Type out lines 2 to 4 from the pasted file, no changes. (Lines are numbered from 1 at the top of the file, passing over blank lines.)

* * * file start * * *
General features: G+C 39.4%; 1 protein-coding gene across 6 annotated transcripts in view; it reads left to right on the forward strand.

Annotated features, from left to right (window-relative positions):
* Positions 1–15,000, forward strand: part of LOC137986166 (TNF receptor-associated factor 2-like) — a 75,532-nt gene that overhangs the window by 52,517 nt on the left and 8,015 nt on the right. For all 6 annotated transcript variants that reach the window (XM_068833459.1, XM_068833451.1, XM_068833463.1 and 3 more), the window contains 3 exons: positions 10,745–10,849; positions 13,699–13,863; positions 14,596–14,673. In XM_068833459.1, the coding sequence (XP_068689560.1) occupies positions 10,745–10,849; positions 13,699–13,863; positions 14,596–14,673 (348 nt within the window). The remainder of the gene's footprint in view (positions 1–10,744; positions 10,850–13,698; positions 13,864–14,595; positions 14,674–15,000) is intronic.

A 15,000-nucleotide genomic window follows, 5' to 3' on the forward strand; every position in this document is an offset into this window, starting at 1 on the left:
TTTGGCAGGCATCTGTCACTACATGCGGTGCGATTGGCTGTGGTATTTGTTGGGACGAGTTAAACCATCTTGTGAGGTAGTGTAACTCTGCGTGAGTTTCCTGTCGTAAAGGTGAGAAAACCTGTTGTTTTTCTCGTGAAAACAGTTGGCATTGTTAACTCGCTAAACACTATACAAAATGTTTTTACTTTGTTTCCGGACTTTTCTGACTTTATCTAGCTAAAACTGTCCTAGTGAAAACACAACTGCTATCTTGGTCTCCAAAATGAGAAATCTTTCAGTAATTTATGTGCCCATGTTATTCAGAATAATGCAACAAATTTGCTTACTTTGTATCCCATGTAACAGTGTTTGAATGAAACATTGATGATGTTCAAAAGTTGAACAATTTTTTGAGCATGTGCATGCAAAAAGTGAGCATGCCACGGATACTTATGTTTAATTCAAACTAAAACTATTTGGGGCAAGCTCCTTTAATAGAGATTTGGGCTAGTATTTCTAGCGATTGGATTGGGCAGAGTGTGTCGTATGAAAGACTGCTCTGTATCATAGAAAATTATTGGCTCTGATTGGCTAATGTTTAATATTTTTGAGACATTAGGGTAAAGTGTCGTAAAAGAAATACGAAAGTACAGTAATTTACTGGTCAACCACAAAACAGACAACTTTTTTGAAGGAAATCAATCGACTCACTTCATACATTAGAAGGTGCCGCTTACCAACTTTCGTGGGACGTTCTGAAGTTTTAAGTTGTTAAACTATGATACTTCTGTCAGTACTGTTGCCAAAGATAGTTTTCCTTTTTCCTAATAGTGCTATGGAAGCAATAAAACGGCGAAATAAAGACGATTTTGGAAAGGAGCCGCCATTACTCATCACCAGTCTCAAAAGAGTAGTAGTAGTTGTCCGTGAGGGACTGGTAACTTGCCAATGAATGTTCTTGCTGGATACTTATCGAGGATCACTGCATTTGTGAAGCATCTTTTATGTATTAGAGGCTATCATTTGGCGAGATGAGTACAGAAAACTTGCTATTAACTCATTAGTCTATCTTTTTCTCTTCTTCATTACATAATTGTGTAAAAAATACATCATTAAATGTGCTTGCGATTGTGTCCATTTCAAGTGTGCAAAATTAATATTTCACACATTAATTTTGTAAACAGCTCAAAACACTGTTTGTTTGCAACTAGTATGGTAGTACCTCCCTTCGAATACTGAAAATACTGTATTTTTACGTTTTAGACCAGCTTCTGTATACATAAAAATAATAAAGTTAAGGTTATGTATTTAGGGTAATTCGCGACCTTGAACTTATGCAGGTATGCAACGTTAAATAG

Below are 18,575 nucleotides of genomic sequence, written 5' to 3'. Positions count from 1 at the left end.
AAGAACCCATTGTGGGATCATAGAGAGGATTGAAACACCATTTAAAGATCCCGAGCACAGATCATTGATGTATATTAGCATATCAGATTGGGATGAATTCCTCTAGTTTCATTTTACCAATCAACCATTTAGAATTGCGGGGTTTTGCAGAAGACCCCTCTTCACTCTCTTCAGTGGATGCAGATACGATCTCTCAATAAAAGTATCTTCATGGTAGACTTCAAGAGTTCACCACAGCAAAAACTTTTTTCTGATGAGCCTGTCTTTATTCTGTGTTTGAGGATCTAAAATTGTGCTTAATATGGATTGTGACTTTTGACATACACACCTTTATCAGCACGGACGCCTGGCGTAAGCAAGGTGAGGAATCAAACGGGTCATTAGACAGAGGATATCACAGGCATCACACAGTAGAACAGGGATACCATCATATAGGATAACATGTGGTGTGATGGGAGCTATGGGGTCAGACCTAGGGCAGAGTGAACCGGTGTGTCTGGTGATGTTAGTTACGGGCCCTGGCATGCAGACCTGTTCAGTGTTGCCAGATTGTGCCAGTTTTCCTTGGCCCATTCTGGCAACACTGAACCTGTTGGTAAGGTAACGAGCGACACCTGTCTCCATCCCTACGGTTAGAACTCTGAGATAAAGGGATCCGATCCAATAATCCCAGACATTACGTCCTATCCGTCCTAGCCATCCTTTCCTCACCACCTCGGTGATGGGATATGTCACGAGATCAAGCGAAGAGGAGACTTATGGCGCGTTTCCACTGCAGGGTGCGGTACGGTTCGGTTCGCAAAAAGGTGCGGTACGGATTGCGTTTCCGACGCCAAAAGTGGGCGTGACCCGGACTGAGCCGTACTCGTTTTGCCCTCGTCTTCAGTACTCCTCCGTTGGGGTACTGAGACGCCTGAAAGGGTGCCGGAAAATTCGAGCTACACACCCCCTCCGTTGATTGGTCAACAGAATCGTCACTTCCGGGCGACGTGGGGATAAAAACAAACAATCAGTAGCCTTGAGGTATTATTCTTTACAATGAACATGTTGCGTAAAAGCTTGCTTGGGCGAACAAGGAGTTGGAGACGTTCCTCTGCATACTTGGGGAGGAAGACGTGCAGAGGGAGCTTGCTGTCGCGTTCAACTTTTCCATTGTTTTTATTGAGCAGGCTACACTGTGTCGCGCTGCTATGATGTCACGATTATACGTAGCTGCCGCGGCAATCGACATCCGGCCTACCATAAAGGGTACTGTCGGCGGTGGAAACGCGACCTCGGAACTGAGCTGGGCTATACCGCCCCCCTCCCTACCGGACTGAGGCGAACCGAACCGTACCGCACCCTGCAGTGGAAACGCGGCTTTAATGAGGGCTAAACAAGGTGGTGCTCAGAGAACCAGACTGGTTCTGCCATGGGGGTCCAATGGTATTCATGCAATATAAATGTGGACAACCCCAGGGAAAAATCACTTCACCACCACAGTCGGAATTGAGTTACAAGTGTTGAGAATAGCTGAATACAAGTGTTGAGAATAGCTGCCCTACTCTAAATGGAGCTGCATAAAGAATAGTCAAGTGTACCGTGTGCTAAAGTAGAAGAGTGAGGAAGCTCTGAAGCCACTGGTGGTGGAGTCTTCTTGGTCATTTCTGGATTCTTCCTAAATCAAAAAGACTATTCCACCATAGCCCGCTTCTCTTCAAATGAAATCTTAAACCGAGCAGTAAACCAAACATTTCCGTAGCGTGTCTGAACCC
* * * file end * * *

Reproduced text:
Annotated features, from left to right (window-relative positions):
* Positions 1–15,000, forward strand: part of LOC137986166 (TNF receptor-associated factor 2-like) — a 75,532-nt gene that overhangs the window by 52,517 nt on the left and 8,015 nt on the right. For all 6 annotated transcript variants that reach the window (XM_068833459.1, XM_068833451.1, XM_068833463.1 and 3 more), the window contains 3 exons: positions 10,745–10,849; positions 13,699–13,863; positions 14,596–14,673. In XM_068833459.1, the coding sequence (XP_068689560.1) occupies positions 10,745–10,849; positions 13,699–13,863; positions 14,596–14,673 (348 nt within the window). The remainder of the gene's footprint in view (positions 1–10,744; positions 10,850–13,698; positions 13,864–14,595; positions 14,674–15,000) is intronic.

A 15,000-nucleotide genomic window follows, 5' to 3' on the forward strand; every position in this document is an offset into this window, starting at 1 on the left: